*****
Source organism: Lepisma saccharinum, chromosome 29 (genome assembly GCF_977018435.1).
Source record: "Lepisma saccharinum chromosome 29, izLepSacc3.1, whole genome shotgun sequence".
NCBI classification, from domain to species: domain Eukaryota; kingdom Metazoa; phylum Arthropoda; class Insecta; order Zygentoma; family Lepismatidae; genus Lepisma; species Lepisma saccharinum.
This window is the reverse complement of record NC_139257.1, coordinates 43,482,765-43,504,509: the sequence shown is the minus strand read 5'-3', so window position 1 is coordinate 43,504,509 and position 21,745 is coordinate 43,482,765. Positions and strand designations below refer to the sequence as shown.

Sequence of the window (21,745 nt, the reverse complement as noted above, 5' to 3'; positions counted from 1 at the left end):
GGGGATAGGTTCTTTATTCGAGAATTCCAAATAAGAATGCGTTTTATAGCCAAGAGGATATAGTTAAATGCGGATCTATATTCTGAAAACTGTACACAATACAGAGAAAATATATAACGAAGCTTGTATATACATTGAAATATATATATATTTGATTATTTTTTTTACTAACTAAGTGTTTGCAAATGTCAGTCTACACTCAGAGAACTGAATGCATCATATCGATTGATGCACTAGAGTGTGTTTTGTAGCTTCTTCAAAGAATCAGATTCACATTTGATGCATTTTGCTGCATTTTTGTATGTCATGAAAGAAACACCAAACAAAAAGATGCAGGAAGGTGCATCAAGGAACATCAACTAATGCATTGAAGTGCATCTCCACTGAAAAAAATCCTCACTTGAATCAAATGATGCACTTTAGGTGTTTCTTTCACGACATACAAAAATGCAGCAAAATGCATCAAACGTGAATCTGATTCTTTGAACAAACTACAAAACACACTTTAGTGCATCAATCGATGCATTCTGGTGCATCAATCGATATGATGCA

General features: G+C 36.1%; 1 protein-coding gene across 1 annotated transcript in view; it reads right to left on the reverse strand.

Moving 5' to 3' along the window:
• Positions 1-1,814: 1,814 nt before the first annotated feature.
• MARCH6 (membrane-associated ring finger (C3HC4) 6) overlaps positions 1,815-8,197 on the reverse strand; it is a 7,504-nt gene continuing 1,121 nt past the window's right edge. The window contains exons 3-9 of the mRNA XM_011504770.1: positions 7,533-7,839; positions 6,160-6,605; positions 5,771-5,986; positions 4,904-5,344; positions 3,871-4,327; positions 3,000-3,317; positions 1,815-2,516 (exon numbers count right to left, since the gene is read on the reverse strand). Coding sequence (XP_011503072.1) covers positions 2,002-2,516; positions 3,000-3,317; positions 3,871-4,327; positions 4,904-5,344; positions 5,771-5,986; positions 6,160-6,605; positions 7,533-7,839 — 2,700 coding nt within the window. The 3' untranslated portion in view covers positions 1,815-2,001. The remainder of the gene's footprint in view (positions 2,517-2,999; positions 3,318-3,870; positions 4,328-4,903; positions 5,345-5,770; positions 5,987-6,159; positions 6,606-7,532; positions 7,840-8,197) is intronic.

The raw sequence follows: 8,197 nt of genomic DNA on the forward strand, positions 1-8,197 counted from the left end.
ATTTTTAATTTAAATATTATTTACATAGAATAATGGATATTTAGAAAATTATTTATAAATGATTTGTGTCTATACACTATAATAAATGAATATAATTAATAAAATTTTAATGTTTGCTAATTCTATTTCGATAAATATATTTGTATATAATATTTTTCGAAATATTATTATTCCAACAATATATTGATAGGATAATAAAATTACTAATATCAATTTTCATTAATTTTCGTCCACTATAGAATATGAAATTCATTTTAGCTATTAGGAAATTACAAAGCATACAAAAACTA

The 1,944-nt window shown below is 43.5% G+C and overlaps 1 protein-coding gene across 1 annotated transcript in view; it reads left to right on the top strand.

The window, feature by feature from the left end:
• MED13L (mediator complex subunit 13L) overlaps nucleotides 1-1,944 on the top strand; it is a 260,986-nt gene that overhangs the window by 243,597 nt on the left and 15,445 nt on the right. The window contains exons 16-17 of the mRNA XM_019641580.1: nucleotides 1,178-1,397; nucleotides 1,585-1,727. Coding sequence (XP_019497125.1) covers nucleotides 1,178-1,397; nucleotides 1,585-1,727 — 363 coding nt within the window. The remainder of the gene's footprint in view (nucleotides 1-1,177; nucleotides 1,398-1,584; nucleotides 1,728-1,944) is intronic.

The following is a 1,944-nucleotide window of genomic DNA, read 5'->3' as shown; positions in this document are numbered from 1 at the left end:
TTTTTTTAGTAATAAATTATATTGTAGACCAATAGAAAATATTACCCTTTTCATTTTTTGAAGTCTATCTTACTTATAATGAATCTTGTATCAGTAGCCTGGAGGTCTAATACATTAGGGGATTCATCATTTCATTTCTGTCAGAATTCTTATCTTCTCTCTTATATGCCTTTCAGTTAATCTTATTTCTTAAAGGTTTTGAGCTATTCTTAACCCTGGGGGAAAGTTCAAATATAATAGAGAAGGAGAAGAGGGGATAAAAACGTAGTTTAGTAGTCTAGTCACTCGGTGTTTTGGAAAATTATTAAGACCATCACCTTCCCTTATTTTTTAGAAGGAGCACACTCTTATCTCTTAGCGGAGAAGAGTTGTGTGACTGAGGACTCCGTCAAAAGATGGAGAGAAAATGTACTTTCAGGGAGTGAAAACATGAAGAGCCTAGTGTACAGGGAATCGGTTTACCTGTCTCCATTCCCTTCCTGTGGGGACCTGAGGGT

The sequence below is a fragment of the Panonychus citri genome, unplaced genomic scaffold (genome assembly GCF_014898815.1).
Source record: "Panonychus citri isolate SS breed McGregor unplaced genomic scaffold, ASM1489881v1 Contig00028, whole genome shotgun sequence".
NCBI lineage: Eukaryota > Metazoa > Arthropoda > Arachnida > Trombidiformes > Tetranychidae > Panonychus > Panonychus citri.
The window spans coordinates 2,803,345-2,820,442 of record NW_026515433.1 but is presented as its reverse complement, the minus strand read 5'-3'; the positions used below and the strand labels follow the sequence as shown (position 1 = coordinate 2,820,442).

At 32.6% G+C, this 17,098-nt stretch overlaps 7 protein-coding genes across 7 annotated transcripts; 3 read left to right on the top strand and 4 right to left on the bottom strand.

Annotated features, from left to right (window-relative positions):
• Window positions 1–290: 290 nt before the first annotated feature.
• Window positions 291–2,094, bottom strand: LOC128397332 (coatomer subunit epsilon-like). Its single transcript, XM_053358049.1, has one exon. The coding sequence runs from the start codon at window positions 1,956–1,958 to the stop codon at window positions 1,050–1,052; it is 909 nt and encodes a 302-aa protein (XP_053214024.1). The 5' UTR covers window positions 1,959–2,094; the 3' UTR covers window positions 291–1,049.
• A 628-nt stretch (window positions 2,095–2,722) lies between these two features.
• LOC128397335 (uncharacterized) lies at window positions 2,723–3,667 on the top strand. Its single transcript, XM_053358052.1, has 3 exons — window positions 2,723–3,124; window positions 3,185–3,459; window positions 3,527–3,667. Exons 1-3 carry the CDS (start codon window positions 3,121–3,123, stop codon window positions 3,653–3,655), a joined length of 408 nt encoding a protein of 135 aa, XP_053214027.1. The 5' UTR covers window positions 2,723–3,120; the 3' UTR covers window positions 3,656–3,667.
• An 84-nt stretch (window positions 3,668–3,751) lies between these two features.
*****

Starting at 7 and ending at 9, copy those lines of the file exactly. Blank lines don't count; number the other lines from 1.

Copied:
General features: G+C 36.1%; 1 protein-coding gene across 1 annotated transcript in view; it reads right to left on the reverse strand.

Moving 5' to 3' along the window:
• Positions 1-1,814: 1,814 nt before the first annotated feature.